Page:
Posts Tagged app
Bjork, known for her avant-garde ways or her swan dress, has teamed up with Apple and the who’s who(s) of the tech & design world for her 2011 album release.
“Biophilia” is about music, technology and nature:
“Sound, harnessed by human beings, is what we call music. Music expresses part of us that would otherwise be hidden. We use technology to reveal things about nature that is hidden from us. The love for nature in all her manifestations.”
Marrying music, design, apps and user experience; “Biophilia” is an album app that delivers individual song apps periodically, replete with their own games, visualizations, essays and even music-theory-teaching interactions. It tests the boundaries of what is possible technically and artistically with the iPad and iPhone.
How it works:
“Biophilia” for iPad will include around ten separate apps, all housed within one “mother” app. Each of the smaller apps will relate to a different track from the album, allowing people to explore and interact with the song’s themes or even make a completely new version of them. It will also be an evolving entity that will grow as and when the album’s release schedule dictates, with new elements added.
For one song, “Virus”, the app will feature a close-up study of cells being attacked by a virus to represent what Snibbe calls: “A kind of a love story between a virus and a cell.And of course the virus loves the cell so much that it destroys it.” The interactive game challenges the user to halt the attack of the virus, although the result is that the song will stop if the player succeeds. In order to hear the rest of the song, the players will have to let the virus take its course. Using some artistic license, the cells will also mouth along to the chorus. It’s this determination to fuse different elements together, be it juxtaposing a female choir from Greenland with the bleeps and glitches of electronic music pioneers Matmos during the Vespertine tour, or meshing soaring strings and jagged beats on Homogenic, that “helps explain the power and success of Björk’s collaborations”.
Introduction to Biophilia: http://www.youtube.com/watch?v=o8AELvVUFLw
Wired interview with Snibbe (interactive artist): http://www.wired.com/underwire/2011/07/bjork-app-part-1/all/1
I think it’s an amazing project that pushes how we traditionally experience music.
With this, we’ll be experiencing 1 music album through our 3 senses.
Microsoft’s Steve Sinofsky showed off Windows 8 at AllThingsD’s conference Wednesday night. It’s all flashy and color, with Windows Phone 7-like dynamic homescreen “panels” from its Metro UI which contain updating information available at a glance from the apps they relate to. These work better on tablets than phones since they contain more elegant data. And it’s more efficient than Apple’s lock-screen UI.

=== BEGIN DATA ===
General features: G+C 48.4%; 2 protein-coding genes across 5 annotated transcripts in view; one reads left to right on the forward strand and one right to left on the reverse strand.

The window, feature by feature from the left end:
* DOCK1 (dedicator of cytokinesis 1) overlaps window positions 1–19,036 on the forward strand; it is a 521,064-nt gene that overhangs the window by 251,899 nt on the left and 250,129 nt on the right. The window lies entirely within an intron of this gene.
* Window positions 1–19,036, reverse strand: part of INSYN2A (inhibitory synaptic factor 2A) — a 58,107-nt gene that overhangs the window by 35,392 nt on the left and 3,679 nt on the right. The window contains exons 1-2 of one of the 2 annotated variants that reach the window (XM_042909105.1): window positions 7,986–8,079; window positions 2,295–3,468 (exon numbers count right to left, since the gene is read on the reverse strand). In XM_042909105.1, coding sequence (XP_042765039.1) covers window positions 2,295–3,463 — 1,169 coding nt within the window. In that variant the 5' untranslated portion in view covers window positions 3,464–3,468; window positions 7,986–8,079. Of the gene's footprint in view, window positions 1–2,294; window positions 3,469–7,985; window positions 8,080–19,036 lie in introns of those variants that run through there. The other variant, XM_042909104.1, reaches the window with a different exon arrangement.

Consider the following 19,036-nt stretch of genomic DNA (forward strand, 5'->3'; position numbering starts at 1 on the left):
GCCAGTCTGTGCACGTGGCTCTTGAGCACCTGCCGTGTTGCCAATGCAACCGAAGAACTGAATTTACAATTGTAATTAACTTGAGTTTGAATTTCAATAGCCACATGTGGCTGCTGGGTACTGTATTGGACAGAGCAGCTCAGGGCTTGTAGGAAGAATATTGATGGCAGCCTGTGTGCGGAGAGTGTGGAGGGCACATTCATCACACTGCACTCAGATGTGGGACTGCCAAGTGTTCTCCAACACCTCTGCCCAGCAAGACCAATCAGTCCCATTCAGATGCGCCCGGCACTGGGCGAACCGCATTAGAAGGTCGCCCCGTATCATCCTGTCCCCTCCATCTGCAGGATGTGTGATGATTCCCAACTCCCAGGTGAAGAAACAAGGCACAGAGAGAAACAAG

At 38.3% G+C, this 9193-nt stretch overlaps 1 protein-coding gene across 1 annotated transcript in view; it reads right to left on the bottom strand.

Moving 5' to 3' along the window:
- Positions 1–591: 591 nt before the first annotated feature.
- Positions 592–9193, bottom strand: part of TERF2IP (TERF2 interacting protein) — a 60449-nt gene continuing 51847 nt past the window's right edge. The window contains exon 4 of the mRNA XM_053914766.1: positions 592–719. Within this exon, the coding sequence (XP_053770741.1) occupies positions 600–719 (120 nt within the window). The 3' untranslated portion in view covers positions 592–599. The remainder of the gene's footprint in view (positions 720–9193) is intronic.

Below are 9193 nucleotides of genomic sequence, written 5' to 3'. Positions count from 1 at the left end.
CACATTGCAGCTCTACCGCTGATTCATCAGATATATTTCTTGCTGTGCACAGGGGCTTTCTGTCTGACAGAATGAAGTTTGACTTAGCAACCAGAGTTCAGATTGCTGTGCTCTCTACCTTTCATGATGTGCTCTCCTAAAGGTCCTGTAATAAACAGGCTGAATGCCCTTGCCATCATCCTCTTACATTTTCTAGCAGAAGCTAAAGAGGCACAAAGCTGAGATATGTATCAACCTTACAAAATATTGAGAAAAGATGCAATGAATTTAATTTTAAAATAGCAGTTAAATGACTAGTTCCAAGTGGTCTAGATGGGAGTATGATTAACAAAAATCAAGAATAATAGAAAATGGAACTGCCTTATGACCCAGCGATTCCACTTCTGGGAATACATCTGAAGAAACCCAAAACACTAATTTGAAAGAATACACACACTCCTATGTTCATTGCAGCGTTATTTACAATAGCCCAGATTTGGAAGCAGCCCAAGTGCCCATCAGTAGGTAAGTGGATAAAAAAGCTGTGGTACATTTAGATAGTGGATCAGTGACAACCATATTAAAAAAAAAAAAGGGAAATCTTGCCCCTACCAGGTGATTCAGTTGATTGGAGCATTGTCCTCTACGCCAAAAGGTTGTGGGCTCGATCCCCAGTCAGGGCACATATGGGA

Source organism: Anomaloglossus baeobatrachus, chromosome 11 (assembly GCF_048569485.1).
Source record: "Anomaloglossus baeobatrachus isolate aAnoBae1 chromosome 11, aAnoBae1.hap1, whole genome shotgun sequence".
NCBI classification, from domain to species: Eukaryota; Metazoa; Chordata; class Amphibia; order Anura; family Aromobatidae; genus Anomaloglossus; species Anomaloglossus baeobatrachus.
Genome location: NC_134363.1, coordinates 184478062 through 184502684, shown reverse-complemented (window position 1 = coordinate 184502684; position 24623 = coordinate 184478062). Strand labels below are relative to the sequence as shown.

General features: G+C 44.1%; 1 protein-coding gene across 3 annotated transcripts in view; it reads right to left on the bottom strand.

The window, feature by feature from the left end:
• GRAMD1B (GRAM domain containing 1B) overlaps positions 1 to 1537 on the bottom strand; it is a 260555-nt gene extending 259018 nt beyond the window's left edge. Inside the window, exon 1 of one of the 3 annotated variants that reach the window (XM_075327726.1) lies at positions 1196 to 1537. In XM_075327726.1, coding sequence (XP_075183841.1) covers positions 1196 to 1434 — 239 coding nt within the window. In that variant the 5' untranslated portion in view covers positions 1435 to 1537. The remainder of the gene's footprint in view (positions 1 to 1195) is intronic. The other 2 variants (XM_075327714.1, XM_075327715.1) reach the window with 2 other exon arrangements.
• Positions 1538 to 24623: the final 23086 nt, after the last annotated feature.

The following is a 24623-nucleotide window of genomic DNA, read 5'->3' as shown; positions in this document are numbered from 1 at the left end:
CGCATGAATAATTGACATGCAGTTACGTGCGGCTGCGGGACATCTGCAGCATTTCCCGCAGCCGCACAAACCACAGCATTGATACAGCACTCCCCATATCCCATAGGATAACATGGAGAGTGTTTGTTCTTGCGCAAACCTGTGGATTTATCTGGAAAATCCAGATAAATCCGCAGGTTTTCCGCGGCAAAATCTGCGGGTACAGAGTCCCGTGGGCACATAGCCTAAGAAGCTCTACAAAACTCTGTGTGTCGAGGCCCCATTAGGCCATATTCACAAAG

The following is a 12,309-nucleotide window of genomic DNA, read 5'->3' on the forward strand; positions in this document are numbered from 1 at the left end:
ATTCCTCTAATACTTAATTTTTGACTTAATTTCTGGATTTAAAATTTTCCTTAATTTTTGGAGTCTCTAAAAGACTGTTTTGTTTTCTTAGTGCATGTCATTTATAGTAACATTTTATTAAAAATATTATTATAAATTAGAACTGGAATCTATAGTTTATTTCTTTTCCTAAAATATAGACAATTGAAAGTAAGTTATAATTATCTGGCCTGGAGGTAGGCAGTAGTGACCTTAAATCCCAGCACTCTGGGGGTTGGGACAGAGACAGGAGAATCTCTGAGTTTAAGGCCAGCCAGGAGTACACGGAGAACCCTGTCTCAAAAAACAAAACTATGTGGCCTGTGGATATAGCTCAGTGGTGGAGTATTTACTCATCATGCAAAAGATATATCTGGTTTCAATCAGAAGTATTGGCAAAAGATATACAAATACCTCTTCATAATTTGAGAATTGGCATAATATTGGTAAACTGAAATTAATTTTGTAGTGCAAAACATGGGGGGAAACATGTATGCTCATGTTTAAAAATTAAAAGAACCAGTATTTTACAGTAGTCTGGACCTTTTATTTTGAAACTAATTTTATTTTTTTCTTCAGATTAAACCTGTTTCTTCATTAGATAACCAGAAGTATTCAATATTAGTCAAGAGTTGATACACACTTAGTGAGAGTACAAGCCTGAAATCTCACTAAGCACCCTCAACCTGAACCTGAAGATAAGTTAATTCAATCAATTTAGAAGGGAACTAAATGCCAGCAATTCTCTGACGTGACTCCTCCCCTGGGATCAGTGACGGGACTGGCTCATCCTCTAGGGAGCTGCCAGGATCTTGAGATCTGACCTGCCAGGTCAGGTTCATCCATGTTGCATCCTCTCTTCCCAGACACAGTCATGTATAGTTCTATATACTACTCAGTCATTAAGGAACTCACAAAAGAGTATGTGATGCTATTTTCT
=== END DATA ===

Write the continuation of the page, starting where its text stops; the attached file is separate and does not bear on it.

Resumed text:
Not that Microsoft wasn’t inspired by Apple and its iPad, Sinofsky himself admitted. Windows had lagged far behind the cutting edge of mobile computing and lacked an App Store and has enjoyed learning from Apple’s successes and failures in the spaces.
Check out the Windows 8 UI in the video below, particularly the “snap” gesture, which is reminiscent of some aspects of the Courier tablet that Microsoft unfortunately chose to cancel:
Lurking behind the tablet touch-friendly UI, though, is the Windows we’ve come to, uh, let’s say love, yeah. It’s still got its tricks and tropes–we’re even supposed to be pleased that we can access Excel spreadsheets right in the native program. But that means that all of Windows various failings are there too … dare we imagine a Blue Screen Of Death on a tablet PC? While Apple completely rethought how users interact with a computer, Microsoft seems to have merely layered a tablet-friendly effect on top of classic Windows–a trick they tried before with Bill Gates’ initial push for tablets years ago.
The real innovation is in Windows 8’s ability to run on an ARM processor-powered computer. We get it. This is nowhere near as exciting and touch-friendly pretty colors. But at Computex, Microsoft showcased tablets and “smartbooks” that not only run Windows 8 but run it on an ARM processor. Qualcomm, the chip-maker giant that’s making a lot of money out of the mobile computing paradigm, has confirmed it’s working with MS to get Windows 8 running on its ARM-based chips. Its Snapdragon processors are already working inside many Android-based smartphones and tablets, and it’s confirmed that Snapdragon’s soon going to be inside 250 more devices.
Though there are issues with Windows 8 on ARM, notably in terms of backwards compatibility, it means MS has severed some of its rigid ties with Intel and no longer needs to rely on x86 chip architecture–bound to Intel’s update cycle. More than anything else about Windows 8, it could offer Microsoft a way to quickly get its tablets appearing on store shelves–following an Android-like approach compared to Apple’s more controlled sales effort.
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